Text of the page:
Health

Review of District HETI Relationship Model

Health Education and Training Institute, 2017.

THE CHALLENGE

District HETI was established in 2012 with a remit for the rapid development of online education and training for the NSW Health workforce. This was a time of substantial reform for the health system in NSW, with Local Health Districts (LHD), Specialty Health Networks (SHN) and pillars all being established, and governance of health service delivery devolved from the Department to providers. The shift from a locally delivered to a centralised training model required evaluation.

THE OBJECTIVE

ARTD conducted an independent review of the District HETI Model to identify what if any changes were needed to improve the overall approach of the delivery of high-quality state-wide online education and training. Subsequently, we developed a multi-layered strategy for the monitoring and evaluation of the eLearning modules.

OUR APPROACH

The review collected evidence through interviews and surveys with key District HETI stakeholders. The review team interviewed seven senior staff members of HETI and District HETI, and six Chief Executives and eight Directors of LHDs and SHNs. All Districts/ Networks and pillar Chief Executives were surveyed, with selected questions for their direct response and other questions that could be delegated to a relevant Director. In developing the Strategy, monitoring and evaluation strategy, ARTD reviewed key policy and program documents consulted key stakeholders through interviews and a workshop with 19 HETI staff. We developed a logic model, protocols for monitoring processes and systems, quality indicators, and guidance for decision-making about the conduct of future periodic impact evaluations of selected eLearning modules.

IMPACT

The review identified achievements and opportunities to be realised. It also provided an understanding of District HETI model workforce needs into the future and an understanding of the perceived strength of partnerships. The evaluation strategy is used to monitor and evaluate the eLearning modules.

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Evaluation of the NSW Service Plan for People with Eating Disorders

NSW Centre for Eating and Dieting Disorders, 2018

THE CHALLENGE

In September 2013, the Mental Health and Drug and Alcohol Office (MHDAO) of the NSW Ministry of Health, launched the NSW Service Plan for People with Eating Disorders 2013–2018 (NSW Service Plan). This landmark document, produced by the Centre for Eating and Dieting Disorders (CEDD) in partnership with the Ministry, positioned eating disorders as core business for the NSW Health care system. The NSW Government, through the implementation of the Service Plan, supported changes in service delivery to support access to treatment and improve care for people with eating disorders, no matter where they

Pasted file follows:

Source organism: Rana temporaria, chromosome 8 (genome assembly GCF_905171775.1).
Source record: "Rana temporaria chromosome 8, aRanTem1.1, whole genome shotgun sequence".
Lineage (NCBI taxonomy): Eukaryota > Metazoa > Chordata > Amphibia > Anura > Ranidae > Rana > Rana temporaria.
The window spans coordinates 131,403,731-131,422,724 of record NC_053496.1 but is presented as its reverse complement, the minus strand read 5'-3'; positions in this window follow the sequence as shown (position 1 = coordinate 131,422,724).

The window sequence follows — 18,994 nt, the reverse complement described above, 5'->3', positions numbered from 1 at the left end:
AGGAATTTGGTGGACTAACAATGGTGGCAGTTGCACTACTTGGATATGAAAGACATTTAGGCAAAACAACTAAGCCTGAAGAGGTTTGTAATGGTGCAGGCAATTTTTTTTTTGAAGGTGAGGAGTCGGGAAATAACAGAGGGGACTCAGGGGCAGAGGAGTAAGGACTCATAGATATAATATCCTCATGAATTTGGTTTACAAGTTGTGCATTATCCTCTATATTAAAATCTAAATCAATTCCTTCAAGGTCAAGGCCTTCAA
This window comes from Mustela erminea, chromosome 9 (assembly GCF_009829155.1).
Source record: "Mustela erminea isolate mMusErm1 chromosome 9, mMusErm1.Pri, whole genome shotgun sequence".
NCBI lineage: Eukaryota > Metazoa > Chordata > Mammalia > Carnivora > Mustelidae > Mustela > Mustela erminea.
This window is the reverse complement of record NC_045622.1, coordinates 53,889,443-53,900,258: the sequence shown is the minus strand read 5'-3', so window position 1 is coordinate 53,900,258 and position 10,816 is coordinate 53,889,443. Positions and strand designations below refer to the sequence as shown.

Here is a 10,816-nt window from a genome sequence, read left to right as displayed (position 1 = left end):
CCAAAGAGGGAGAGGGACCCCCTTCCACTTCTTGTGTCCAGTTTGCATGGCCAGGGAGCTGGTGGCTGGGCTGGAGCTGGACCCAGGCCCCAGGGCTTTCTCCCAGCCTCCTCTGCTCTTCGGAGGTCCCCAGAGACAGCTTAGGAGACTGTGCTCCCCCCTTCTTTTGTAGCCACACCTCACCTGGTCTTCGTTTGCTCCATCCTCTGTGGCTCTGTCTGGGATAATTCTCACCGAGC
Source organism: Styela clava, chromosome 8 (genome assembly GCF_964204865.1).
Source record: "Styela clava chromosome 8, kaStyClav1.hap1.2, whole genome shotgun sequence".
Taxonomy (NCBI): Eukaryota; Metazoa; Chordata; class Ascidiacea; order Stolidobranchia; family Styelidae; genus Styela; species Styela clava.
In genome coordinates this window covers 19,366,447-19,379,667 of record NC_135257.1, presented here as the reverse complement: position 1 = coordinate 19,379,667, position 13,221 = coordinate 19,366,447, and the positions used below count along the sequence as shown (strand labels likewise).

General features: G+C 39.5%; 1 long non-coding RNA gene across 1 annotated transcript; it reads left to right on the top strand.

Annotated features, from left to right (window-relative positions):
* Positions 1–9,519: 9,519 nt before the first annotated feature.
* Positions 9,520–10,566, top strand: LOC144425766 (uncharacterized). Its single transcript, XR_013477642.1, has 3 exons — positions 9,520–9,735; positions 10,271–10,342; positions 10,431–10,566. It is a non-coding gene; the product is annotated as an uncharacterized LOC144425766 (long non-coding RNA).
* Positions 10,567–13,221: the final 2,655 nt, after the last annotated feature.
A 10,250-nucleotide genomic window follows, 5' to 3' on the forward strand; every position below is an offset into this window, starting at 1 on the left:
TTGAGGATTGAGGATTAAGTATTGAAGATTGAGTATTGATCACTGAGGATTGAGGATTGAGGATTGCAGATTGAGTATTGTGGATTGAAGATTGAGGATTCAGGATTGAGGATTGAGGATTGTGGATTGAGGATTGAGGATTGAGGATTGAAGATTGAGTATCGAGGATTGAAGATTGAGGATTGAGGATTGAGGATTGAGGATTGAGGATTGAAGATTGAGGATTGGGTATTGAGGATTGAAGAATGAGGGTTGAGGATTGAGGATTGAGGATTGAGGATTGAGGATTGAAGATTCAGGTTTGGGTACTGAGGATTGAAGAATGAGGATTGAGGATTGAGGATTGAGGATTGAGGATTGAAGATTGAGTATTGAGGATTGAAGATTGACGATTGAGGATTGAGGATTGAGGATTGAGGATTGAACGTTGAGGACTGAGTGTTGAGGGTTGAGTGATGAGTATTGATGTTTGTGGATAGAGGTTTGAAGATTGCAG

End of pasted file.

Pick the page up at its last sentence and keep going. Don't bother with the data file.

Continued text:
live in the state. The Service Plan identified the need for prolonged multifaceted integrated care. It required Districts to build capacity to provide assessment and treatment, with pathways to options for more intense and specialist treatment to be established.

THE OBJECTIVE

ARTD conducted an independent process evaluation of the implementation of the NSW
Service Plan.

OUR APPROACH

The evaluation focus was on the progress being made in the implementation of the Service Plan, not on outcomes. It used a mixed methods design drawing on existing data (performance monitoring, reports and patient data) and collecting new qualitative and quantitative data via surveys and semi-structured interviews with Service Plan stakeholders. Stakeholders include MHDAO, Steering Committee Chair, CEDD team, Local Eating Disorder Coordinators, clinicians who had completed clinical training packages, Local Health District (LHD) Mental Health Directors, LHD Medical Leads and a small sample of people
living with an eating disorder. There was consistency in findings across different data
sources, giving confidence in the findings.

IMPACT

The evaluation found that substantive progress had been made in implementing the NSW Service Plan, shifting the NSW Government’s health system response to eating disorders from ad hoc to a state-wide response. The Service Plan had two companion documents to operationalise its vision for change: The Implementation Plan, 2014-2018 and the NSW Workforce Development Plan for Eating Disorders (2016-2018). The Implementation Plan adopted a philosophy of locally-led services and workforce development, with state-level support.
Although a great deal of work had been done and much achieved across the State, the evaluation found over half of Districts were at an early stage of implementation of their Local Plans with considerable work to be done in establishing models of care, protocols for working across teams and clinical pathways.
The evaluation found that to achieve the Ministry expectation that eating disorder services will transition to become business as usual across NSW Health services during the next five years, that the work being done must be developed and sustained, with support for Districts to implement their Local Plans. Recommendations were made to support the next stage.

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